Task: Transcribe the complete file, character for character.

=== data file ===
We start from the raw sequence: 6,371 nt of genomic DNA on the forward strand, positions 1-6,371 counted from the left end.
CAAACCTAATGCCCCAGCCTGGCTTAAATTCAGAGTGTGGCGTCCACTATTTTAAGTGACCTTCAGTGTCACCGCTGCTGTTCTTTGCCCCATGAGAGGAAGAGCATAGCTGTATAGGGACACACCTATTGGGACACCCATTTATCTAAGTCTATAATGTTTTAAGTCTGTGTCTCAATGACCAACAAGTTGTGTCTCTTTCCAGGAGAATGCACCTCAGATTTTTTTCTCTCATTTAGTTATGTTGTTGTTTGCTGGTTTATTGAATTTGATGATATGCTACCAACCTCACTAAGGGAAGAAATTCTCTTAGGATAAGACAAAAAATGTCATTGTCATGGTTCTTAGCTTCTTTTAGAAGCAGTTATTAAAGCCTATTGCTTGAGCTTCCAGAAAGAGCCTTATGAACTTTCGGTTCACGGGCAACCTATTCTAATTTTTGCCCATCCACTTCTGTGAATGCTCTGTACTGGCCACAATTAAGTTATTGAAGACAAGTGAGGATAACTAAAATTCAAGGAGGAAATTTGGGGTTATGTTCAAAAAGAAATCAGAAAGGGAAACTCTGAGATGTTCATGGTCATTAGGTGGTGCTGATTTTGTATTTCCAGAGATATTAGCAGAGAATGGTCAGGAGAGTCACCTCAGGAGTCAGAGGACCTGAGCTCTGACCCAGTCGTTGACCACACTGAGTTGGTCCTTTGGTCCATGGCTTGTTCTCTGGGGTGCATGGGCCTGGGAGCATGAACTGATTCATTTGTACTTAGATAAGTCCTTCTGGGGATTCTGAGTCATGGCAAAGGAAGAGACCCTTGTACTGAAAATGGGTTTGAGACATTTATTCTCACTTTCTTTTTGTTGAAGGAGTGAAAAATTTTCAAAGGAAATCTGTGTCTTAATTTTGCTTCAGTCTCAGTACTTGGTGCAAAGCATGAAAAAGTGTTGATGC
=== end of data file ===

We start from the raw sequence: 6,371 nt of genomic DNA on the forward strand, positions 1-6,371 counted from the left end.
CAAACCTAATGCCCCAGCCTGGCTTAAATTCAGAGTGTGGCGTCCACTATTTTAAGTGACCTTCAGTGTCACCGCTGCTGTTCTTTGCCCCATGAGAGGAAGAGCATAGCTGTATAGGGACACACCTATTGGGACACCCATTTATCTAAGTCTATAATGTTTTAAGTCTGTGTCTCAATGACCAACAAGTTGTGTCTCTTTCCAGGAGAATGCACCTCAGATTTTTTTCTCTCATTTAGTTATGTTGTTGTTTGCTGGTTTATTGAATTTGATGATATGCTACCAACCTCACTAAGGGAAGAAATTCTCTTAGGATAAGACAAAAAATGTCATTGTCATGGTTCTTAGCTTCTTTTAGAAGCAGTTATTAAAGCCTATTGCTTGAGCTTCCAGAAAGAGCCTTATGAACTTTCGGTTCACGGGCAACCTATTCTAATTTTTGCCCATCCACTTCTGTGAATGCTCTGTACTGGCCACAATTAAGTTATTGAAGACAAGTGAGGATAACTAAAATTCAAGGAGGAAATTTGGGGTTATGTTCAAAAAGAAATCAGAAAGGGAAACTCTGAGATGTTCATGGTCATTAGGTGGTGCTGATTTTGTATTTCCAGAGATATTAGCAGAGAATGGTCAGGAGAGTCACCTCAGGAGTCAGAGGACCTGAGCTCTGACCCAGTCGTTGACCACACTGAGTTGGTCCTTTGGTCCATGGCTTGTTCTCTGGGGTGCATGGGCCTGGGAGCATGAACTGATTCATTTGTACTTAGATAAGTCCTTCTGGGGATTCTGAGTCATGGCAAAGGAAGAGACCCTTGTACTGAAAATGGGTTTGAGACATTTATTCTCACTTTCTTTTTGTTGAAGGAGTGAAAAATTTTCAAAGGAAATCTGTGTCTTAATTTTGCTTCAGTCTCAGTACTTGGTGCAAAGCATGAAAAAGTGTTGATGC